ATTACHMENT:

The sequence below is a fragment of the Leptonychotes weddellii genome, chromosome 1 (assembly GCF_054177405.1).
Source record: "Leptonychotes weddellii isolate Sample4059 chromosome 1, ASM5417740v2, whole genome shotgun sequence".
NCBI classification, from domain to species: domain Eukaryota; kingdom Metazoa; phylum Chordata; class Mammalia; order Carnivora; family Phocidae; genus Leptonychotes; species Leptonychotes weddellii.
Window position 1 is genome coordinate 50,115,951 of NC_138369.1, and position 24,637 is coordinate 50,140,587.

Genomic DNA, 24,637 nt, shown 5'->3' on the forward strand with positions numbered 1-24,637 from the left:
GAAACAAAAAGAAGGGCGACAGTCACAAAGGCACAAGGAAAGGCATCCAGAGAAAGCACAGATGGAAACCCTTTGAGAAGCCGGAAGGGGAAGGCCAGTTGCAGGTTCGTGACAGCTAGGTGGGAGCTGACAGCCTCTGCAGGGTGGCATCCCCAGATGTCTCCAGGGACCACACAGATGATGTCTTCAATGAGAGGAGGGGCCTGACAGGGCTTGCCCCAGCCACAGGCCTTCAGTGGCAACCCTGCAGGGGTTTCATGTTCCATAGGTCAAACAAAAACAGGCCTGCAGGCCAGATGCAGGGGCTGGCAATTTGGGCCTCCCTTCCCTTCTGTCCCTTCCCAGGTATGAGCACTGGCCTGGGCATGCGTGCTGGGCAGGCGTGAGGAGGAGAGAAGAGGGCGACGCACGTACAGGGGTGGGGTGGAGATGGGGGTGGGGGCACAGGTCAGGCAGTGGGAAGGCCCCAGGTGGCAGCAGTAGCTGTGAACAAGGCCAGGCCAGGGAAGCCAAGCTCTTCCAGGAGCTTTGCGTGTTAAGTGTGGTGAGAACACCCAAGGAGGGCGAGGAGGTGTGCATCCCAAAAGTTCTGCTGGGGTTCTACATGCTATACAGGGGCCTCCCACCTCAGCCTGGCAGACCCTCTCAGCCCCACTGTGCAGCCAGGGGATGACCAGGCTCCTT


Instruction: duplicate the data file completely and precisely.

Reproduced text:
The sequence below is a fragment of the Leptonychotes weddellii genome, chromosome 1 (assembly GCF_054177405.1).
Source record: "Leptonychotes weddellii isolate Sample4059 chromosome 1, ASM5417740v2, whole genome shotgun sequence".
NCBI classification, from domain to species: domain Eukaryota; kingdom Metazoa; phylum Chordata; class Mammalia; order Carnivora; family Phocidae; genus Leptonychotes; species Leptonychotes weddellii.
Window position 1 is genome coordinate 50,115,951 of NC_138369.1, and position 24,637 is coordinate 50,140,587.

Genomic DNA, 24,637 nt, shown 5'->3' on the forward strand with positions numbered 1-24,637 from the left:
GAAACAAAAAGAAGGGCGACAGTCACAAAGGCACAAGGAAAGGCATCCAGAGAAAGCACAGATGGAAACCCTTTGAGAAGCCGGAAGGGGAAGGCCAGTTGCAGGTTCGTGACAGCTAGGTGGGAGCTGACAGCCTCTGCAGGGTGGCATCCCCAGATGTCTCCAGGGACCACACAGATGATGTCTTCAATGAGAGGAGGGGCCTGACAGGGCTTGCCCCAGCCACAGGCCTTCAGTGGCAACCCTGCAGGGGTTTCATGTTCCATAGGTCAAACAAAAACAGGCCTGCAGGCCAGATGCAGGGGCTGGCAATTTGGGCCTCCCTTCCCTTCTGTCCCTTCCCAGGTATGAGCACTGGCCTGGGCATGCGTGCTGGGCAGGCGTGAGGAGGAGAGAAGAGGGCGACGCACGTACAGGGGTGGGGTGGAGATGGGGGTGGGGGCACAGGTCAGGCAGTGGGAAGGCCCCAGGTGGCAGCAGTAGCTGTGAACAAGGCCAGGCCAGGGAAGCCAAGCTCTTCCAGGAGCTTTGCGTGTTAAGTGTGGTGAGAACACCCAAGGAGGGCGAGGAGGTGTGCATCCCAAAAGTTCTGCTGGGGTTCTACATGCTATACAGGGGCCTCCCACCTCAGCCTGGCAGACCCTCTCAGCCCCACTGTGCAGCCAGGGGATGACCAGGCTCCTT